Shanequa Gay can’t imagine a life without art. Her first work came at age three — a mix of crayon and other materials used on her mother’s wall. In grade school, friends would commission her to do their poster-board book reports. In high school, the Atlanta native would draw on people’s clothing and create murals.
As a SCAD undergrad, she began playing with figurative work and ideas of spirit (preceded by an associate degree in graphic design and fashion marketing from the Art Institute of Atlanta and followed by an MFA in art history from Georgia State).
The stakes increased in 2006 when a friend challenged her to stop being a hobbyist and take her art seriously. She has exhibited and been collected locally, nationally and internationally. Now she gives us The Devout Griot, Emotional Keeper, running through April 30 at Buckhead’s Anne O Art, “a gallery of illumination and inquiry.”
The word “griot” refers to West African musician-entertainers whose performances include tribal histories and genealogies. It’s a natural fit for Gay’s art and ideology.
Visitors to The Devout Griot will see paintings, video, typography and 10-foot-tall sculptural figures that live in both the physical and spiritual worlds. They’re made of paper, weaving and blue macramé and wear dresses in a patterned print of Gay’s creation. Viewers will first encounter masked hybrid beings — raven, vulture, deer and bull in black and blue with zebra legs.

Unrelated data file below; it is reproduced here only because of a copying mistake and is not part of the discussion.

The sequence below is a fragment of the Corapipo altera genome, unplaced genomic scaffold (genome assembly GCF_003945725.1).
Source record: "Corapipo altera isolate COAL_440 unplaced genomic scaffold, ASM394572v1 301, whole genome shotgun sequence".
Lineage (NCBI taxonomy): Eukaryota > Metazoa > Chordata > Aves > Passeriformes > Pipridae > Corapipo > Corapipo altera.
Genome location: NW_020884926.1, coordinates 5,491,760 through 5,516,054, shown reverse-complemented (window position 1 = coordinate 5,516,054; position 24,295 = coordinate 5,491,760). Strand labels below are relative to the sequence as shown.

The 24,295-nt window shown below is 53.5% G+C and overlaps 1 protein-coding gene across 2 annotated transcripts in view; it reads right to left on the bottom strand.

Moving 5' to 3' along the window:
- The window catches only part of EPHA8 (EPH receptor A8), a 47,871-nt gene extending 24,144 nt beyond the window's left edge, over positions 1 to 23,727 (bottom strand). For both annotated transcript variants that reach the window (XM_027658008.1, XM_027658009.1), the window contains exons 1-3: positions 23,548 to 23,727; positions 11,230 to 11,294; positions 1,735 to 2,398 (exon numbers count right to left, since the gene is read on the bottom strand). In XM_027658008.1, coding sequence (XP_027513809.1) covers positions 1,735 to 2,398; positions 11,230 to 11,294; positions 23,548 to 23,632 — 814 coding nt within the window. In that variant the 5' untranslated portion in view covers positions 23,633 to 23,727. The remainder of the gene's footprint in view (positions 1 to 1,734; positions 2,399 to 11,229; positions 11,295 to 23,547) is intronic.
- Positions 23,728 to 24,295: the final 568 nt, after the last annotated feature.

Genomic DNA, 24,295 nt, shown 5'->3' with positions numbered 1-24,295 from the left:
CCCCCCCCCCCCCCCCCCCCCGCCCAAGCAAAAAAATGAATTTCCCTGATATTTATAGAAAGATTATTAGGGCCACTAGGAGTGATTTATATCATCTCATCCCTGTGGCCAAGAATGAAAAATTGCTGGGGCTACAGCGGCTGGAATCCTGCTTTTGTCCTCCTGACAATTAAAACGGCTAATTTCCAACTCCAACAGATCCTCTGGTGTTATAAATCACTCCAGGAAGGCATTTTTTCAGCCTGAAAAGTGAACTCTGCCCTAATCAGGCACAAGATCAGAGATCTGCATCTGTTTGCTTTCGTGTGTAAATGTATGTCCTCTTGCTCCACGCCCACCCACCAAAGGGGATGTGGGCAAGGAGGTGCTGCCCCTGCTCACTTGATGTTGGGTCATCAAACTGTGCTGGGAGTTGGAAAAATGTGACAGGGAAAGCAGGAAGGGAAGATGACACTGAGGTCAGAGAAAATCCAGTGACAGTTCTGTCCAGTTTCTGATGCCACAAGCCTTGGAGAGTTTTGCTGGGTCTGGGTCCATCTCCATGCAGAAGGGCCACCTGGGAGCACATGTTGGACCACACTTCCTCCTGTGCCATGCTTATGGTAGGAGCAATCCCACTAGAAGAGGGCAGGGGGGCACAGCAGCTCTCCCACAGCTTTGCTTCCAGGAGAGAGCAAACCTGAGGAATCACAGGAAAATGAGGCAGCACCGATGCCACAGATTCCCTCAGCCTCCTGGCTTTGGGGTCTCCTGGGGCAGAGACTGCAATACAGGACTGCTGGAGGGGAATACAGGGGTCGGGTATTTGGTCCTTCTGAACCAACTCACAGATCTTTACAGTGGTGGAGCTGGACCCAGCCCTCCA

In ancient times, Gay says, women, children and animals were among the first creatures worshiped, a belief system that has eroded with time. She’s interested in creating new myths and making a utopian space of deities that represent the lives of African American women and children.
She recalls a conversation she once heard in which feminist icon Gloria Steinem talked about beliefs. “How can people of color ever imagine true freedom,” she asked, “if they can’t see God in themselves?”
So, Gay — who’s 40ish and has a studio at Georgia State University — seeks to see beauty in blight, to deify black women and to explore the language of the feminine.